By PROFESSOR RENOUF [in the first part of an article on the totalitarian state, Professor Renouf discussed last, week the German' idea of science. The writer amplifies below his criticism ,that Germany 'lays too much importance on the development of the material body and mind.] The far-reaching effect of the totalitarian control of science is further emphasised by two other articles in Nature.
In a discussion of Physical Training and national well-being-which also shows up some of the deficiencies of other systems-the author says: " The need for biological adaptation itt industrial civilisation is urgent if man is to regain the mastery of the machine and reap the advantages in the way of an ampler life which that mastery would offer to all. The retreat to the primitive inherent in certain morterta dictatorships makes the problem the more urgent. Civilisation, cannot be run by barbarians and the threat of the totalitarian State to human motive power, its discouragement of co-operative and creative thought and the disinterested research on which technical achievement as well as spiritual progress rest. The life of all civilised nations depends on the measures we are willing to take against the processes which are destroying health,
"That the . present proposals in Great Britain should be submitted by the Minister of Education rather than by the Minister of Health is indeed a hopeful sign. .
"It indicates that the Government recognises not merely the value of physical fitness.itself but also the intrinsic relations of mind and body.
"Physical and mental well-being is primarily a duty the individual owes to himself, and not to the State.
He best serves the State by realising the best in himself in a happy balance of mind in which duty is also happiness. liberty makes its own discipline, and life becomes an active pleasure instead of a passive existence.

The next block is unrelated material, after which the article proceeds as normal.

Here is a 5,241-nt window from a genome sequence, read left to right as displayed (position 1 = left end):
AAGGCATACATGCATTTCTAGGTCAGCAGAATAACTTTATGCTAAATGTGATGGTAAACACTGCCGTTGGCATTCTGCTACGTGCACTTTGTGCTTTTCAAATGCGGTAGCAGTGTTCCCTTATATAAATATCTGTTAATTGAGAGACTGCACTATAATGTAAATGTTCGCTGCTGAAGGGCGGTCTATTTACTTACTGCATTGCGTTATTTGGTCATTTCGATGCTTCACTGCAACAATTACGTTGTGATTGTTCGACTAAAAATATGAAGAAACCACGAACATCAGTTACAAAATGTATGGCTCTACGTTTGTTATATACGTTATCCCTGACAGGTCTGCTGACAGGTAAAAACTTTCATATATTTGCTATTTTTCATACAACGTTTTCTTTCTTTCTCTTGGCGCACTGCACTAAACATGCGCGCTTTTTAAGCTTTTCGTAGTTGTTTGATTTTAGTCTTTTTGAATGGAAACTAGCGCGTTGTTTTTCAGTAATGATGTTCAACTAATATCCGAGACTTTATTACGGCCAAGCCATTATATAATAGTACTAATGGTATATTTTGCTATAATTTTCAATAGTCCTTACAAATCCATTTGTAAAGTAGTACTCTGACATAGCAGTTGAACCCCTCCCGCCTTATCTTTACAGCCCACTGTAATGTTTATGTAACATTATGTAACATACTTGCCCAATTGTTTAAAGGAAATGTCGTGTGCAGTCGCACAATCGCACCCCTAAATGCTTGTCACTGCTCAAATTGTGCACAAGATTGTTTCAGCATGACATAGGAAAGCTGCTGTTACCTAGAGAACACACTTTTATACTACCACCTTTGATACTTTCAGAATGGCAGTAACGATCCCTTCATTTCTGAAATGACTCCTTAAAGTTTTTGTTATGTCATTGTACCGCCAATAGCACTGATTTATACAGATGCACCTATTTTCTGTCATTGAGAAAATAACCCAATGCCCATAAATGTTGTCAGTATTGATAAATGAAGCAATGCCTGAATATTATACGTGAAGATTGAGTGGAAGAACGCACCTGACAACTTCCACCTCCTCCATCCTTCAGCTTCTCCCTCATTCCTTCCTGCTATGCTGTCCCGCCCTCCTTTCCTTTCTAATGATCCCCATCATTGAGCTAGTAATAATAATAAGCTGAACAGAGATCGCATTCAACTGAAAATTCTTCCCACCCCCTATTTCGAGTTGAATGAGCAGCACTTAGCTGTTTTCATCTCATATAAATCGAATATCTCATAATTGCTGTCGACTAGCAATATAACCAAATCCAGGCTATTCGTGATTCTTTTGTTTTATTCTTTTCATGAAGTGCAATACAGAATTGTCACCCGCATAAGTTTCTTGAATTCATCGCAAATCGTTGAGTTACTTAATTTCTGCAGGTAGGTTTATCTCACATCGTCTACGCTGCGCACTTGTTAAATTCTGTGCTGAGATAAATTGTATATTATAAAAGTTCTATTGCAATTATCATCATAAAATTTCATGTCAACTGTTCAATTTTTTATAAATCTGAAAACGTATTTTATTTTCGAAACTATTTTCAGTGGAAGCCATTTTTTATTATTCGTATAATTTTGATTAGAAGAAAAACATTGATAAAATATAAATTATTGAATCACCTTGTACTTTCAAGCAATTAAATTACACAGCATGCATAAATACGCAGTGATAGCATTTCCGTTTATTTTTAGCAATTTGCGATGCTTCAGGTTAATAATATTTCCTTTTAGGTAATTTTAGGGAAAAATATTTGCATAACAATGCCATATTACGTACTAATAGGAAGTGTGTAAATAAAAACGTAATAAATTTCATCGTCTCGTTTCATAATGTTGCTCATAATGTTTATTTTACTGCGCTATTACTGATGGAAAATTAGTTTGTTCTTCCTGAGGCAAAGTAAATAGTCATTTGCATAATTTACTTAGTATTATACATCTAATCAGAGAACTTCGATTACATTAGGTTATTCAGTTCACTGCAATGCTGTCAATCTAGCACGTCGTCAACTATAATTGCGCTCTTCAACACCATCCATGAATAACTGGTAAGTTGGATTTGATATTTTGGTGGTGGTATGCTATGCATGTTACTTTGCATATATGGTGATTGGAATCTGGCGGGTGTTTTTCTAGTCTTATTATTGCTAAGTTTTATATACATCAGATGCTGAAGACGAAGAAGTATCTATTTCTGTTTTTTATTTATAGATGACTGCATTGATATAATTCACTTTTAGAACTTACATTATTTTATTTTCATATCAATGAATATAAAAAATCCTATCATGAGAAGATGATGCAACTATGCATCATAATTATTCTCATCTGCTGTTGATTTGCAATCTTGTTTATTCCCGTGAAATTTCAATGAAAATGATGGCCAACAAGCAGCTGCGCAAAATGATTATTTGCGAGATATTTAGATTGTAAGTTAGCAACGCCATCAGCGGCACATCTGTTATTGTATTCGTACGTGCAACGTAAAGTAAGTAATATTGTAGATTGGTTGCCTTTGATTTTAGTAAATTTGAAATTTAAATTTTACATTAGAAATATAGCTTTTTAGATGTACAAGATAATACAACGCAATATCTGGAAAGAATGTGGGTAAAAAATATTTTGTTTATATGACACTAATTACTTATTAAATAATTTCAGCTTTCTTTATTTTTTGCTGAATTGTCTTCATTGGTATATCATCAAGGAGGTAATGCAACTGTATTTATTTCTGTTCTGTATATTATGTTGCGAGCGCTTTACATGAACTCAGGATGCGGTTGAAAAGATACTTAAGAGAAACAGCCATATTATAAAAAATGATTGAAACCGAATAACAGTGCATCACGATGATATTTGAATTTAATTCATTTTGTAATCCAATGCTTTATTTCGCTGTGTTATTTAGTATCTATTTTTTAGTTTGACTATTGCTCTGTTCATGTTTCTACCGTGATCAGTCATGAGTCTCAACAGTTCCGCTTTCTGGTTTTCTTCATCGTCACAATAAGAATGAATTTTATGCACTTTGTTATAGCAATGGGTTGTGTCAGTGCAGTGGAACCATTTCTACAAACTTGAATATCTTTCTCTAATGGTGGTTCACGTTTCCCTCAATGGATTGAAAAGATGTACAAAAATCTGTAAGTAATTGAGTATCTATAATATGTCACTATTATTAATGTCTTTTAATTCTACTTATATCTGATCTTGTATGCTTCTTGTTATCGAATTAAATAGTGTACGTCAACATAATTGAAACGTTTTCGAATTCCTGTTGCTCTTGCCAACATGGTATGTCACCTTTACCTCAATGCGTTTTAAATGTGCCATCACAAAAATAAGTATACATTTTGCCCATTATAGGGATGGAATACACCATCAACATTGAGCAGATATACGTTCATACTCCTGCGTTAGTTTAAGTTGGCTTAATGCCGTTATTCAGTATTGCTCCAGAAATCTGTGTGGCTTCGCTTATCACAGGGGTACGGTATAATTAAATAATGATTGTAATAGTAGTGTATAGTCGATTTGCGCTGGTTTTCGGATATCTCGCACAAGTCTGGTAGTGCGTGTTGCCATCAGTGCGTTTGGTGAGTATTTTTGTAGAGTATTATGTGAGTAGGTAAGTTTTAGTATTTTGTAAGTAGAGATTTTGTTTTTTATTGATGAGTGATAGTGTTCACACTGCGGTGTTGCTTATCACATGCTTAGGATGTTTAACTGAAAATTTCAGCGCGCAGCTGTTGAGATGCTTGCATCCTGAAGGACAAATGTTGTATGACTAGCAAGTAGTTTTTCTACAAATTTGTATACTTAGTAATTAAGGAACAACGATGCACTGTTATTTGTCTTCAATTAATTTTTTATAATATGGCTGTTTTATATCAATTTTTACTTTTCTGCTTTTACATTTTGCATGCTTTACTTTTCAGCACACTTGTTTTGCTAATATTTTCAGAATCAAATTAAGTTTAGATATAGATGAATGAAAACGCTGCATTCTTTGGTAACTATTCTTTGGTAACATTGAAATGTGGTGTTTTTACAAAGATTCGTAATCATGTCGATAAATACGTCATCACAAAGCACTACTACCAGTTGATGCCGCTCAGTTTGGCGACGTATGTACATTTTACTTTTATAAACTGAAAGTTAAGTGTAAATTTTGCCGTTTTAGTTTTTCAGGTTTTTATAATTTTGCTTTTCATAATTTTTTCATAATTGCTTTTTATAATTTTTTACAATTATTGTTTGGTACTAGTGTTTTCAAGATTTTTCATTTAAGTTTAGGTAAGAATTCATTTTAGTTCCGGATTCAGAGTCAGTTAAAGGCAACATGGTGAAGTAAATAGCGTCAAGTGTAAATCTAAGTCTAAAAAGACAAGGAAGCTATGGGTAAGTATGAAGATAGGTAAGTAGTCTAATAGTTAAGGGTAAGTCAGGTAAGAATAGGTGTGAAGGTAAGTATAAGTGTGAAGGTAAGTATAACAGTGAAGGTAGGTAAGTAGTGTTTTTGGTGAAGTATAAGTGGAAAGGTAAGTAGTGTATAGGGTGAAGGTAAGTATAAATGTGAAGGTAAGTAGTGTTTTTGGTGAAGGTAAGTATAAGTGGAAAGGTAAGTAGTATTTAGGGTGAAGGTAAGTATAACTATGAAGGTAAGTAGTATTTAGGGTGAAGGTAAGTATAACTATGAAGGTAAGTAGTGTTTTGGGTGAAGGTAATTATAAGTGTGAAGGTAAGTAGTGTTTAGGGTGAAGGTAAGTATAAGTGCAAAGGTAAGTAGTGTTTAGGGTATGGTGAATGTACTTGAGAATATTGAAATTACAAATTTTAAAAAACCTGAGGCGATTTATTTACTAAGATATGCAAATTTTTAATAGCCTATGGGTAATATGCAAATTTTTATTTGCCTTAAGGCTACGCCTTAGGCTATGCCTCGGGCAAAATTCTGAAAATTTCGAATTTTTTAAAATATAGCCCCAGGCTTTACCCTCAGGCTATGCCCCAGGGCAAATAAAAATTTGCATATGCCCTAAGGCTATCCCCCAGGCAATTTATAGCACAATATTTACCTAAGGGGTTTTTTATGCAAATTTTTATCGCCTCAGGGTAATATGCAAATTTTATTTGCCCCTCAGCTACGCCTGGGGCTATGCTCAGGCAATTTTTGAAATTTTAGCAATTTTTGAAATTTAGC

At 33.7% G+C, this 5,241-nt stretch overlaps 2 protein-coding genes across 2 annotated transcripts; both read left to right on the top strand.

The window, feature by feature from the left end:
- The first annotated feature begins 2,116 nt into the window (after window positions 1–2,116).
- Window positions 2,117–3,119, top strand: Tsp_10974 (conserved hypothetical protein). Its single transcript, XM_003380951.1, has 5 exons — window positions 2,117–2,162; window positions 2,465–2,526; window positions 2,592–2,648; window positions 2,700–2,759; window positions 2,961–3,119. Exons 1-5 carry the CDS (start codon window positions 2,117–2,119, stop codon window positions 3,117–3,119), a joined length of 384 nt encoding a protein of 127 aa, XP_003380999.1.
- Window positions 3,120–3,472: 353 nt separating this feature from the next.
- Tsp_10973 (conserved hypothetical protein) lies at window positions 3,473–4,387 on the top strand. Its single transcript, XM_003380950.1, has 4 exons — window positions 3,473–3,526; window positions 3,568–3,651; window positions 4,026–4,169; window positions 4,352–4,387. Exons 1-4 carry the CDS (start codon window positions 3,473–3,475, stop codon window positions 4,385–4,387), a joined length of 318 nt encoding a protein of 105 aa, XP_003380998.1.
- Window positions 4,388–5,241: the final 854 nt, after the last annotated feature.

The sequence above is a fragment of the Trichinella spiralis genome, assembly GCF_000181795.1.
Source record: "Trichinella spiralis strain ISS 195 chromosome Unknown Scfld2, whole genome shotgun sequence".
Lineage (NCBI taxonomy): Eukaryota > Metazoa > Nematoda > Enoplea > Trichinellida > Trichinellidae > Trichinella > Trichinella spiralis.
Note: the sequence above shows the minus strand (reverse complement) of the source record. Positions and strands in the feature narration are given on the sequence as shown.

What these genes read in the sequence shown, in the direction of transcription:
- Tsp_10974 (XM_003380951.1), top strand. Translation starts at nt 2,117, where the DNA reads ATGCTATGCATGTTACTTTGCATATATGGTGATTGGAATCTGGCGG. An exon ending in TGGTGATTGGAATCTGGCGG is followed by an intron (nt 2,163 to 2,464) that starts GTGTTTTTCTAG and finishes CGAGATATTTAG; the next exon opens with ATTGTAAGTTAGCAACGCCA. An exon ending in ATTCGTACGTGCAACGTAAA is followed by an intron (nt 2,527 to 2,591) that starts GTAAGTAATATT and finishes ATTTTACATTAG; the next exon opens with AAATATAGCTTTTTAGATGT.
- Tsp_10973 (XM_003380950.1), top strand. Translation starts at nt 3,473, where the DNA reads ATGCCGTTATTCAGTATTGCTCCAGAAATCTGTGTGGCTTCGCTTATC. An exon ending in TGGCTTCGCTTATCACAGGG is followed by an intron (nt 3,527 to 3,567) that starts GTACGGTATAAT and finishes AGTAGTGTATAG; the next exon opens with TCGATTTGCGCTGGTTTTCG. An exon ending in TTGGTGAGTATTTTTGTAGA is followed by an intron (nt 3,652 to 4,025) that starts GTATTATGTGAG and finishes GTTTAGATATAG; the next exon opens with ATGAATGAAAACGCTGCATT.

"This question of physical training and national health commands the attention of scientific workers for many reasons, above all from the point of view of stimu
Ins to intelligence and character, which is inherent in a well-conducted scheme."
No Room for the Spirit While agreeing with the author we cannot help wondering exactly what he means by "ampler life" and "spiritual progress"; neither 'eau we see bow a scheme sponsored by a Minister of Education who provides us with the means to train our bodies and our minds, but does not give us the means of even discovering that we are composed of immortal spirit too, can possibly enable us to realise the best in ourselves, as so admirably defined by the author.
International Science The remaining article to he noticed deals briefly with the International Council of Scientific Workers, which recently met in London, whose main object is the furtherain3e of science as a means of social Letterinent and international understanding and co-operation---in fact to prove the correctness of the," man , whose inyincible belief is that Science and Peace will triumph over Ignorance and War, that nations will unite, not to destroy, but to build, and that the future will belong to those who will have done most for suffering humanity." (Pasteur in his reply at the celebration of his seventieth birthday). It is significant that this International Council has not felt able to invite the cooperation of the dictator-run countriesRussia, Germany and Italy. Let us again quote Pasteur :
" If science has no country, the scientist should have one, and ascribe to it the influence which his works may have in this world ...Two contrary laws seem to be wrestling with each other nowadays; the one, a law of blood and of death, ever imaging new means of destruction and forcing nations to be constantly ready for the battlefield-the other, a law of peace, work and health. ever evolving new means of delivering man from the scourges which beset him.
"The one seeks violent conquests, the other the relief of humanity. The latter places one human life above any victory; while the former would sacrifice hundreds and thousands of lives to the ambitions of one."